William Bell One Day Closer to Home

William Bell Continues Creating Timeless Soul Ballads

Soul legend William Bell sings and writes about love and relationships in a traditional way that reveals the constancy of the need for human connections.

One Day Closer to Home
William Bell
Wilbe Records
14 April 2023

Bruce Springsteen recently included William Bell‘s 1968 ballad “I Forgot to Be Your Lover” on the Boss’ collection of 15 soul music covers, Only the Strong Survive. Bell’s song was probably the most obscure track on the record, which featured several Motown hits and other well-known selections. This reveals two things: Springsteen’s good taste and Bell’s continued influence on contemporary music.

William Bell first started out backing up Rufus Thomas in the 1950s before he joined the Stax stable of talents during its early days. He had one of the label’s first big hits in 1961 with “You Don’t Miss Your Water”. Bell’s had many successes since then and has received a slew of honors, including a Grammy for Americana Album of the Year for his 2017 record, This Is Where I Live and a National Endowment of the Arts “NEA” lifetime award in 2020.  

One might think Bell’s career was over because of his slew of achievements, but the soul singer is still writing and performing. He’s just released a new album with a dozen original titles, One Day Closer to Home, on his record label (Wilbe). The 12 ballads have a timeless quality and would not be out of place on any LP he made over the past 50-plus years. Sure, there are some signs of contemporaneity just because it was created in the present. Is a song title like “Let’s Make Loving Great Again” a subtle reference to the political slogan Making America Great Again? The track celebrates romance and could easily fit on Bell’s classic 1960s Stax albums.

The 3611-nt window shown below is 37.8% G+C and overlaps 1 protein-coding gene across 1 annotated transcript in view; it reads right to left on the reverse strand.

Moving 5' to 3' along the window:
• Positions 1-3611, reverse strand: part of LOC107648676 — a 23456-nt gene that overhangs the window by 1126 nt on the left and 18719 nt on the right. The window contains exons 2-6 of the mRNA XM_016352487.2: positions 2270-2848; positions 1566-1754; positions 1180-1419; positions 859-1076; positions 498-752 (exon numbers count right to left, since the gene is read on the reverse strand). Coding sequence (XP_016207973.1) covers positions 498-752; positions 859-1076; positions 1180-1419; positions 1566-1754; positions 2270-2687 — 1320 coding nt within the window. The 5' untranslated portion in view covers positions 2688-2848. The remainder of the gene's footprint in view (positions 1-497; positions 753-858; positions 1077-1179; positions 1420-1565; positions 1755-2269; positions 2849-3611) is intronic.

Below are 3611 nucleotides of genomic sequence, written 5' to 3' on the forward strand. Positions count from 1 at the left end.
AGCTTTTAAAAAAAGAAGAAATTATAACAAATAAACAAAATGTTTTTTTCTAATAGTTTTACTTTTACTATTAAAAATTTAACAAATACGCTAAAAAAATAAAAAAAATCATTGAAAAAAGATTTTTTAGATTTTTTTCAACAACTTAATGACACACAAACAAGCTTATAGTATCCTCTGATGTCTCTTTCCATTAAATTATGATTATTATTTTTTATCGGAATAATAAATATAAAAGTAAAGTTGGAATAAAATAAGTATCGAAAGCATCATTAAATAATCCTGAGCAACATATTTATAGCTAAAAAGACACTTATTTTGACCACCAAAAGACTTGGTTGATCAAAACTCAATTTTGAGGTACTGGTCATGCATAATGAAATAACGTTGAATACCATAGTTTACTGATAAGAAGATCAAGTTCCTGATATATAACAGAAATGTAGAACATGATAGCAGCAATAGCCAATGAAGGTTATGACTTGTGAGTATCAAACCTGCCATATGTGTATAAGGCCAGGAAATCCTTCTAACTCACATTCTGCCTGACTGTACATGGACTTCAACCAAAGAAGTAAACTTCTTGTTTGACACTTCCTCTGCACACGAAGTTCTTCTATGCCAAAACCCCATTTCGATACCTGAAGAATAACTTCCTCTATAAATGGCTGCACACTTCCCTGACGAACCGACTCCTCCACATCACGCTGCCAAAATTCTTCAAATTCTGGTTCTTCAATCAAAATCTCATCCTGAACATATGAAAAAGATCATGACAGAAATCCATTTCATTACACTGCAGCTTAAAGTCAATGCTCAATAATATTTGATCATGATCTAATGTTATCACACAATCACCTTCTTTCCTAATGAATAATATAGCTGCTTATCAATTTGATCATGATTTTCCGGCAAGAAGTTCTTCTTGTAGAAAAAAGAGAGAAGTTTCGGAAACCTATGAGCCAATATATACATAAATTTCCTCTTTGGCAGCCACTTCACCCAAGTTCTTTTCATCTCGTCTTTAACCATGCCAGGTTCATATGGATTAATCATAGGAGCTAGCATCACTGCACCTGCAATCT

Bell still possesses a rich, gritty Southern blues voice that suggests one experienced in the ways of love. He may have gotten older, yet he sounds much the same as he used to as a younger man. His voice may have a little more weariness, but he always had a ragged edge to his smooth tone that added gravitas to his material. Bell always has had a wizened aspect to his singing. He sang in the voice of an older but wiser man back in 1961 when he sang “You Don’t Miss Your Water”; now he comes off as a spry older fellow on songs like “I Still Go to Parties” and “I Got Feet”. He’s still going to dance and play around.

The title cut may be the strangest one. The song “One Day Closer to Home” features a man recently released from confinement, stranded in the rain while hitchhiking. He’s thinking about “the good woman in Memphis” he left behind and wonders if she still wants him. The narrative ends unresolved. This serves as a metaphor for the journey of life. We don’t know what happens until it’s over, but we understand every day brings us nearer to resolution.

Soul music never really went away, although there have been several resurgences in its popularity over the years. One Day Closer to Home shows the genre’s resistance to change in the best sense. Bell sings and writes about love and personal relationships in a traditional way that reveals the constancy of the need for human connections. “Everybody wants love to last forever,” Bell reminds us. We are all longing for the special one. We all need a “Human Touch”. The singer-songwriter uses the soul music template to capture the ups and downs of people looking for eternal affection. The genre’s roots in gospel and rhythm and blues make it appropriate to convey the strengths and weaknesses that are part of our shared condition.

RATING 7 / 10